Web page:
workshop cluster A
World as Representation: systems and simulation.

The simulation-led workshop cluster presents constructive approaches to measurement, description and modelling of real world systems ranging across urban and ecological interventions. The world can be described by way of maps, diagrams, fiction, circuits and software. Desciptions, or representations, take on their own life as autopoetic systems, creating complex ecologies; describing becomes constructing (growing your own world). Workshops will range across the examination of spectral, electromagnetic ecologies (in city and forest), embedding of chaotic systems within analogue electronics, and novel approaches to constructive plant biology.

Workshop nodes:

1] Analog computers and numerical methods: Simulation of complex/chaotic systems in analogue circuits and software
with Jessica Rylan
At project Cyclone digital computers were, from time to time, used to verify the accuracy of results from the analog computer. In a typical
application, such as the simulation of a guided missile in three dimensions, the average runtime for a single solution on the analog computer facility was approximately one minute. The check solution by numerical methods on an IBM CPC took 75 hours to run, on an Elecom 100
it took from 60 to 130 hours to solve the same problem. [James S. Small, General-purpose electronic analog computing: 1945–1965. IEEE
Annals of the History of Computing, 15.2, 1993.]

Nowadays, digital computers have become so fast that differential equations are always solved numerically. However, analog techniques still offer a valuable immediacy and intuition in the study of the dynamics of complex systems.
In this workshop, we’ll start out by building several small analog computers. Then we’ll use the computers to model systems of increasing complexity. Finally, we’ll write code to numerically check our results.
Jessica Rylan is an Pokies artist and electronic engineer investigating the history and future of technology. Recent projects include the Little Boy Blue synthesizer, and the hybrid computer Imaginary Bridge Mk I.

2] Plant perception and patabotanical simulations: Overlap of systems simulation with plant sensing data and growth systems
with FOaM/Nik Gaffney and Dave Griffiths
FoAM’s sprawling groworld project forms an interstice between ecology, culture and technology, bringing together three forces capable of
transforming the world on human and ecological scales: design, permaculture and technology. These strands of inquiry inform and support
each other in symbiotic relationships between the post-industrial human societies and the rest of the Earth.
The workshop forms an open loop into some of the myriad aspects of groworld, including experiments in plant sensing and plant perception,
simulation of plant groth and ecological systems, game hacking and the potential for a patabotanical reinterpretation of the tiergarten.
Nik Gaffney is a systems and media researcher and a founding member of FoAM. His research focuses on biological and physical models for computation, generative systems and media rich responsive environments.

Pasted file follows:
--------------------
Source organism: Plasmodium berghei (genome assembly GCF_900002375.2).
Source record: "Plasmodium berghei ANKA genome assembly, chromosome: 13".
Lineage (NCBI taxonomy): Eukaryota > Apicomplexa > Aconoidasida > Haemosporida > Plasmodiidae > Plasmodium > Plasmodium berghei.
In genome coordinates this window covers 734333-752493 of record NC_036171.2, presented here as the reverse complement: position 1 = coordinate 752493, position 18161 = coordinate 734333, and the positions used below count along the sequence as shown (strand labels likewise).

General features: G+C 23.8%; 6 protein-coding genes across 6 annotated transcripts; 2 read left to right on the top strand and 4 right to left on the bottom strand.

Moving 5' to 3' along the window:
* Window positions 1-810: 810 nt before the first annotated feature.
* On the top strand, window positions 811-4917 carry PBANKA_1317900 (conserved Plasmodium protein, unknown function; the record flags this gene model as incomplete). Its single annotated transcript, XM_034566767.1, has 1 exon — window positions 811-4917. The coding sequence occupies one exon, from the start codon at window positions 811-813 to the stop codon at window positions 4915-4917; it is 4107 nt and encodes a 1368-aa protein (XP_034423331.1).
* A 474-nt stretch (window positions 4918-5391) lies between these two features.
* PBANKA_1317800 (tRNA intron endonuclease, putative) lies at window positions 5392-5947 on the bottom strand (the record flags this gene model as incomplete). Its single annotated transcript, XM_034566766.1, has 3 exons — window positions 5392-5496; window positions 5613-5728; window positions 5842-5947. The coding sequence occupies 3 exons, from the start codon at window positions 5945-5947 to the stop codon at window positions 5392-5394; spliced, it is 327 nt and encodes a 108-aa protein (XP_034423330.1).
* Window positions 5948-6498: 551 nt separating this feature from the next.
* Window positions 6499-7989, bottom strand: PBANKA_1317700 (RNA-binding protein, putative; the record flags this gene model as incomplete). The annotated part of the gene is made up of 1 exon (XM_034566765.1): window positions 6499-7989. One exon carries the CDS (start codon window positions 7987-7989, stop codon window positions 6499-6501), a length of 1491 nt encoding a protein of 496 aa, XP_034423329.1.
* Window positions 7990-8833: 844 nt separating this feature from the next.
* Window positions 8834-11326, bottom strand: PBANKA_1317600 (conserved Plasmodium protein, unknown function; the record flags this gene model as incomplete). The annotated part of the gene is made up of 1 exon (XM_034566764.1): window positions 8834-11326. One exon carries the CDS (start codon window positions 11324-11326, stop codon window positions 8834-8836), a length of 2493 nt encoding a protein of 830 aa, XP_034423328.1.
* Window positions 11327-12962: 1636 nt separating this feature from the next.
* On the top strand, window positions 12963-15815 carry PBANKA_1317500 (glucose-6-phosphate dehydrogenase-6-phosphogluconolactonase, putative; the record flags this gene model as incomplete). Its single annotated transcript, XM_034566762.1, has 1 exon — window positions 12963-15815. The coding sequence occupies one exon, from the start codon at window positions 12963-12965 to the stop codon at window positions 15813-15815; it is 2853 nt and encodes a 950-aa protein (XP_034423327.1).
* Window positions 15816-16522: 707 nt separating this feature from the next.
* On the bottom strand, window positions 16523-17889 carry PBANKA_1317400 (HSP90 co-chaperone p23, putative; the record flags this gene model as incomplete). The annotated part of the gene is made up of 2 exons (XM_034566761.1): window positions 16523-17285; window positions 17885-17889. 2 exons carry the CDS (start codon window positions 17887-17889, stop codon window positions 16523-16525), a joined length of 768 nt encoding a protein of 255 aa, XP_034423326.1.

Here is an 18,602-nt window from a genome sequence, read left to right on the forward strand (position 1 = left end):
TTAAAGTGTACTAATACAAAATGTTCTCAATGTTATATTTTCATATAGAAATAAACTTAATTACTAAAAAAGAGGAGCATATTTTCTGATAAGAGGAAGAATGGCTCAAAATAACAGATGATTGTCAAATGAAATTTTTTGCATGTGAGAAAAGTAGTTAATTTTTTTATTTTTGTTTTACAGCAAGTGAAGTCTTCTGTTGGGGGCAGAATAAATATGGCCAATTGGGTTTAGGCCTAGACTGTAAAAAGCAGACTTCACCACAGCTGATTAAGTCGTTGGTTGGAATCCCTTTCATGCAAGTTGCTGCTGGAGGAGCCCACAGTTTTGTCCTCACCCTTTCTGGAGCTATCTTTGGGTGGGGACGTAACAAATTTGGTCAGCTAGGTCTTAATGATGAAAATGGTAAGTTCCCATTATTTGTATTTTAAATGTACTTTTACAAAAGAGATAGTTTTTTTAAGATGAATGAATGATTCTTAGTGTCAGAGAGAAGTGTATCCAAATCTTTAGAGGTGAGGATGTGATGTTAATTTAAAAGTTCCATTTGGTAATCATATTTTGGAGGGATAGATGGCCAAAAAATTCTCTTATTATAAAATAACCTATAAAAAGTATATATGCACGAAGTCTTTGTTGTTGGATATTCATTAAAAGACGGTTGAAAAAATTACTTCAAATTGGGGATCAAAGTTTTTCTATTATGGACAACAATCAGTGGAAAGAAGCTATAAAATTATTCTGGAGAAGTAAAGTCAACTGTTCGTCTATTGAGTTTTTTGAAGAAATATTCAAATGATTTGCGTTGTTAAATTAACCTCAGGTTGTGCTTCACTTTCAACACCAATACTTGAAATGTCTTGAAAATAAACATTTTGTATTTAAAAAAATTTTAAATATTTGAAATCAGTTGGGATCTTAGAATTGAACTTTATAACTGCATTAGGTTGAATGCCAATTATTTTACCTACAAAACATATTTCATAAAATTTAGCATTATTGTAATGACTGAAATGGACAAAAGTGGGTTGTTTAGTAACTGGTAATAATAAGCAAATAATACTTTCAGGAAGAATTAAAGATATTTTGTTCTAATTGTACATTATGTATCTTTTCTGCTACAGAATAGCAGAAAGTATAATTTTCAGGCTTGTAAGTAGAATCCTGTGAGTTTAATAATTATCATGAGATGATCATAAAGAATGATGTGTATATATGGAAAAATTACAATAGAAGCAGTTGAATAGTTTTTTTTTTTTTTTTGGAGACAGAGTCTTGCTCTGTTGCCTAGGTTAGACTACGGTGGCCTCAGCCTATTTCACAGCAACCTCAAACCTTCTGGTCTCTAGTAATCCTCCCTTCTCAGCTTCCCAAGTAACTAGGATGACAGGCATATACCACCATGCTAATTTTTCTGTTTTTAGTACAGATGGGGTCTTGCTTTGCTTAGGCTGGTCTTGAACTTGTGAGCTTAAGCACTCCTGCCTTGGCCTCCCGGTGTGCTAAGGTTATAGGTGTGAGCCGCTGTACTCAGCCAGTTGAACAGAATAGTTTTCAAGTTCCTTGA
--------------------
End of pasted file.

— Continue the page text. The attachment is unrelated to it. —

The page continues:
Dave Griffiths works as a self employed artist/programmer with the FoAM art laboratory and performs as part of slub – a livecoding band. He creates installations, open source software and teaches workshops around the themes of games, music and the lisp programming language.

3] Data forensics and urban EM interventions
with Martin Howse/xxxxx and Julian Oliver
Data Forensics positions the electromagnetic spectrum as the archaeologist’s earth, a site rich for reading. In the course of this workshop we will undertake a series of sleuthing forays, or data digs, into the past and future data space of the Sommercamp environs, positioning GSM, wireless traffic and radio (among others) as material for investigatory research. To do this we will borrow techniques from geophysical archaeology and network forensics to expand and inform a rich exchange between electromagnetic phenomena and the signal domain.
Topics for active research and discussion within an artistic context include study of leaked data emissions and eavesdropping, digging within data sedimentations, time axis manipulation, amateur magnetometry, mapping of event intensities and attack surfaces, MITM, EM scrying, novel network topology formation.
Martin Howse operates within the fields of discourse, speculative hardware (environmental data in open physical systems), code (an examination of layers of abstraction), free software and the situational (performances and interventions).
Julian Oliver is a a New Zealand born artist, inventor, teacher and occasional writer based in Madrid, Spain. He has given numerous workshops and master classes in game-design, artistic game-development, object-oriented programming for artists, UNIX/Linux, virtual architecture, interface design, augmented reality and open source development practices worldwide.

The following WIKI page gives more useful information about the workshop location, dates, hours etc and will be updated constantly:

Each workshop node is limited to 10 places, so please pre-register! This registration is a first indication or preference, cross-talk and collaboration between these nodes is encouraged.
The workshop fee is 50 Euro for the week.
Registration Form >>>>